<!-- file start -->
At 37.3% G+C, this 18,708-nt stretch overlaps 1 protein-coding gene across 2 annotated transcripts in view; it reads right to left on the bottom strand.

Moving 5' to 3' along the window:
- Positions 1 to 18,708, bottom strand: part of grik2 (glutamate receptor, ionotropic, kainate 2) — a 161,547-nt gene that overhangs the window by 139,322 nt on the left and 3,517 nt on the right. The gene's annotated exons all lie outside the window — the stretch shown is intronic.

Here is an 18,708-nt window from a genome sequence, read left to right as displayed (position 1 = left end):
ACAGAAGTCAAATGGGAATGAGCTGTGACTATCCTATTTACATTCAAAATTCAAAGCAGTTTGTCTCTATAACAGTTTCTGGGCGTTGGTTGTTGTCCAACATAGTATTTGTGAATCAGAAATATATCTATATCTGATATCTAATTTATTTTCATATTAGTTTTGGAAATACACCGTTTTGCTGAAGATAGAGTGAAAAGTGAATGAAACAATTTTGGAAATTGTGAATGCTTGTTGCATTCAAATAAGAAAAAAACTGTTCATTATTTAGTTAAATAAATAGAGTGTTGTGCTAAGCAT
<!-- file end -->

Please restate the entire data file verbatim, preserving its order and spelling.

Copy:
At 37.3% G+C, this 18,708-nt stretch overlaps 1 protein-coding gene across 2 annotated transcripts in view; it reads right to left on the bottom strand.

Moving 5' to 3' along the window:
- Positions 1 to 18,708, bottom strand: part of grik2 (glutamate receptor, ionotropic, kainate 2) — a 161,547-nt gene that overhangs the window by 139,322 nt on the left and 3,517 nt on the right. The gene's annotated exons all lie outside the window — the stretch shown is intronic.

Here is an 18,708-nt window from a genome sequence, read left to right as displayed (position 1 = left end):
ACAGAAGTCAAATGGGAATGAGCTGTGACTATCCTATTTACATTCAAAATTCAAAGCAGTTTGTCTCTATAACAGTTTCTGGGCGTTGGTTGTTGTCCAACATAGTATTTGTGAATCAGAAATATATCTATATCTGATATCTAATTTATTTTCATATTAGTTTTGGAAATACACCGTTTTGCTGAAGATAGAGTGAAAAGTGAATGAAACAATTTTGGAAATTGTGAATGCTTGTTGCATTCAAATAAGAAAAAAACTGTTCATTATTTAGTTAAATAAATAGAGTGTTGTGCTAAGCAT